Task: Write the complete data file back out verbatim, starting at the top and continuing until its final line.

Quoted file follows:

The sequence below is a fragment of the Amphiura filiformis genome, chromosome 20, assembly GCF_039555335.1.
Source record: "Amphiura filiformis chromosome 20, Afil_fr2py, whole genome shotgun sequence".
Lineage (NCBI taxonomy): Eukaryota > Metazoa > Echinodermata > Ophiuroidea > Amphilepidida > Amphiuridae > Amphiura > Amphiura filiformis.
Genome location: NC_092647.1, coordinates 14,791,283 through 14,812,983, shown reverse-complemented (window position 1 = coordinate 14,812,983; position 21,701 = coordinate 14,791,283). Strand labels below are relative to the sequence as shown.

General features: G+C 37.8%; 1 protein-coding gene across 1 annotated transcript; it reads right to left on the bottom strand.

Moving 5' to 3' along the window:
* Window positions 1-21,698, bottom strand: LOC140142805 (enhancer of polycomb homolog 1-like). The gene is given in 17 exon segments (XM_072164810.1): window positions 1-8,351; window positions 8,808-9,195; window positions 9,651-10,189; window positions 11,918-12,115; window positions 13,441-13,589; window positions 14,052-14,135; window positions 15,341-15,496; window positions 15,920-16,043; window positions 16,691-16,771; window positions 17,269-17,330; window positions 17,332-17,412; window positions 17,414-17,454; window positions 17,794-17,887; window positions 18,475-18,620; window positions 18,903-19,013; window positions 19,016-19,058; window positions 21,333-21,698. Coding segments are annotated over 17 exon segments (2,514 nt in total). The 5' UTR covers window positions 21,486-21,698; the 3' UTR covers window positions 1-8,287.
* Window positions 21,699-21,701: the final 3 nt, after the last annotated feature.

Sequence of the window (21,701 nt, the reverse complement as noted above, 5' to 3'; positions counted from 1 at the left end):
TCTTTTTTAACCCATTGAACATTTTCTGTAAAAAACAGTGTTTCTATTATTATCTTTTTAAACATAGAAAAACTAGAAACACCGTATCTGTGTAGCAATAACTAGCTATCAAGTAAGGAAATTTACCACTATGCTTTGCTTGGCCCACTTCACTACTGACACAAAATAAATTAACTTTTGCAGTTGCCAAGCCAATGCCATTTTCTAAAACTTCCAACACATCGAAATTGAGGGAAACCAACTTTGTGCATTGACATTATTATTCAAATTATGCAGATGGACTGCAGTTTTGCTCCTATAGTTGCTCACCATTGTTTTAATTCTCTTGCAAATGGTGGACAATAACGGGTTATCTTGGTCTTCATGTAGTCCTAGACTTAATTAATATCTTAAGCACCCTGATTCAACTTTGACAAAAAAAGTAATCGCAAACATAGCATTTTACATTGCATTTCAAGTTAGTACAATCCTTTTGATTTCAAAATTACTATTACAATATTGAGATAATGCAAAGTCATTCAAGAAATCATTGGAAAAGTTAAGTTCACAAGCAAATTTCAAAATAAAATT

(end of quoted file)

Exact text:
The sequence below is a fragment of the Amphiura filiformis genome, chromosome 20, assembly GCF_039555335.1.
Source record: "Amphiura filiformis chromosome 20, Afil_fr2py, whole genome shotgun sequence".
Lineage (NCBI taxonomy): Eukaryota > Metazoa > Echinodermata > Ophiuroidea > Amphilepidida > Amphiuridae > Amphiura > Amphiura filiformis.
Genome location: NC_092647.1, coordinates 14,791,283 through 14,812,983, shown reverse-complemented (window position 1 = coordinate 14,812,983; position 21,701 = coordinate 14,791,283). Strand labels below are relative to the sequence as shown.

General features: G+C 37.8%; 1 protein-coding gene across 1 annotated transcript; it reads right to left on the bottom strand.

Moving 5' to 3' along the window:
* Window positions 1-21,698, bottom strand: LOC140142805 (enhancer of polycomb homolog 1-like). The gene is given in 17 exon segments (XM_072164810.1): window positions 1-8,351; window positions 8,808-9,195; window positions 9,651-10,189; window positions 11,918-12,115; window positions 13,441-13,589; window positions 14,052-14,135; window positions 15,341-15,496; window positions 15,920-16,043; window positions 16,691-16,771; window positions 17,269-17,330; window positions 17,332-17,412; window positions 17,414-17,454; window positions 17,794-17,887; window positions 18,475-18,620; window positions 18,903-19,013; window positions 19,016-19,058; window positions 21,333-21,698. Coding segments are annotated over 17 exon segments (2,514 nt in total). The 5' UTR covers window positions 21,486-21,698; the 3' UTR covers window positions 1-8,287.
* Window positions 21,699-21,701: the final 3 nt, after the last annotated feature.

Sequence of the window (21,701 nt, the reverse complement as noted above, 5' to 3'; positions counted from 1 at the left end):
TCTTTTTTAACCCATTGAACATTTTCTGTAAAAAACAGTGTTTCTATTATTATCTTTTTAAACATAGAAAAACTAGAAACACCGTATCTGTGTAGCAATAACTAGCTATCAAGTAAGGAAATTTACCACTATGCTTTGCTTGGCCCACTTCACTACTGACACAAAATAAATTAACTTTTGCAGTTGCCAAGCCAATGCCATTTTCTAAAACTTCCAACACATCGAAATTGAGGGAAACCAACTTTGTGCATTGACATTATTATTCAAATTATGCAGATGGACTGCAGTTTTGCTCCTATAGTTGCTCACCATTGTTTTAATTCTCTTGCAAATGGTGGACAATAACGGGTTATCTTGGTCTTCATGTAGTCCTAGACTTAATTAATATCTTAAGCACCCTGATTCAACTTTGACAAAAAAAGTAATCGCAAACATAGCATTTTACATTGCATTTCAAGTTAGTACAATCCTTTTGATTTCAAAATTACTATTACAATATTGAGATAATGCAAAGTCATTCAAGAAATCATTGGAAAAGTTAAGTTCACAAGCAAATTTCAAAATAAAATT